Archive for November, 2007

5 Surprises About Moving to the Big City

Thursday, November 29th, 2007
Most young people (myself included) have a very glamorous image of moving to the big city after graduation. I can only assume that this is sparked by various television shows (Sex and the City, anyone?). So many (myself included) move to one of those big cities to see what they might find. And I mut admit, it has been fantastic so far. I can't see myself anywhere else at the start of my career. But there are definitely disadvantages. Here are a few things that caught me a bit off guard when about my new city life. 1. Transportation. I love not having a car. I feel good about taking public transportation, and it ultimately saves me money. No car payment, insurance, maintenance or repair - just one easy unlimited pass for $75 a month. But sometimes it's so inconvenient - waiting in the cold for the train or bus, standing the whole way in huge crowds, not being able to drive to pick up larger items (we wanted a Christmas tree this year, but there's no practical way to get one). 2. Noise. This wasn't entirely unexpected, but it is really noisy sometimes. Of course I live in Wrigleyville, so I may have had it a little worse than others during Cubs season. 3. Everything Takes Longer. It's a big city, which means there's a lot of ground to cover. If I have a few errands, they could take up an entire evening as I hop from one location to the next to find what I need. I had to go to three separate stores tonight to find everything on my shopping list. No Super Walmart here. 4. It's expensive! Again, maybe not quite so unexpected - but you do get used to paying a higher price for just about everything. I didn't realize how much I had adapted to this until I went back to Michigan and I was commenting on how inexpensive everything was. Do Not Use the Laundry Room. Police Order!pepper spray for my key chain, and I have had some uncomfortable moments. Just the other night I was walking about two blocks from a restaurant to the subway and a man started following me (looking for money), and he wouldn't leave me alone until I went down to the subway. Today, I carried my laundry to the apartment laundry room, only to find this note on the door.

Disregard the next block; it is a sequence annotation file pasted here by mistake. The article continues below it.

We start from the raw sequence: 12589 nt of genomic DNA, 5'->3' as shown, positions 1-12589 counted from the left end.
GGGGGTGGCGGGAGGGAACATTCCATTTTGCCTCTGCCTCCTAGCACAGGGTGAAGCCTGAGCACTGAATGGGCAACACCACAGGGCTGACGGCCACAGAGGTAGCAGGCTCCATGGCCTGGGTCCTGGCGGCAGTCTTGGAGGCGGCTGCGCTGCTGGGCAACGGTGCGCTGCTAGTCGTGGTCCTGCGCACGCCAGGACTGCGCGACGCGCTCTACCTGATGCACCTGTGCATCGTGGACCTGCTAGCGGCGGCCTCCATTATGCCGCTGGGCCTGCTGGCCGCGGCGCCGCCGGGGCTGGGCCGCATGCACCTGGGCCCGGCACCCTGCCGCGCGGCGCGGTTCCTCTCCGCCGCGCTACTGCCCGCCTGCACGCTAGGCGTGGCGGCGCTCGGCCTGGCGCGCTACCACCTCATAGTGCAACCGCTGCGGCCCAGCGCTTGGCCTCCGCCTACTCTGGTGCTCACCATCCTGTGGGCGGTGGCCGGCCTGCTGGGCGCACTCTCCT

Starting Your Career in the Trenches: 5 Highs & 5 Lows

Sunday, November 25th, 2007

I was just listening to an episode of my old college podcast, Path to Adland, where I interviewed Allen Adamson, managing directer of the branding agency Landor in New York City and Author of Brand Simple (which I just realized I never returned to MSU after reading). It's interesting listening back a year later, now that I have a bit more perspective on what he referred to as "starting in the trenches" when I asked about the first six months to one year on the job. Call it what you will, he's right to a certain extent—I have somewhat started in the trenches, and there have been highs and lows in my first five months on the job.

The Lows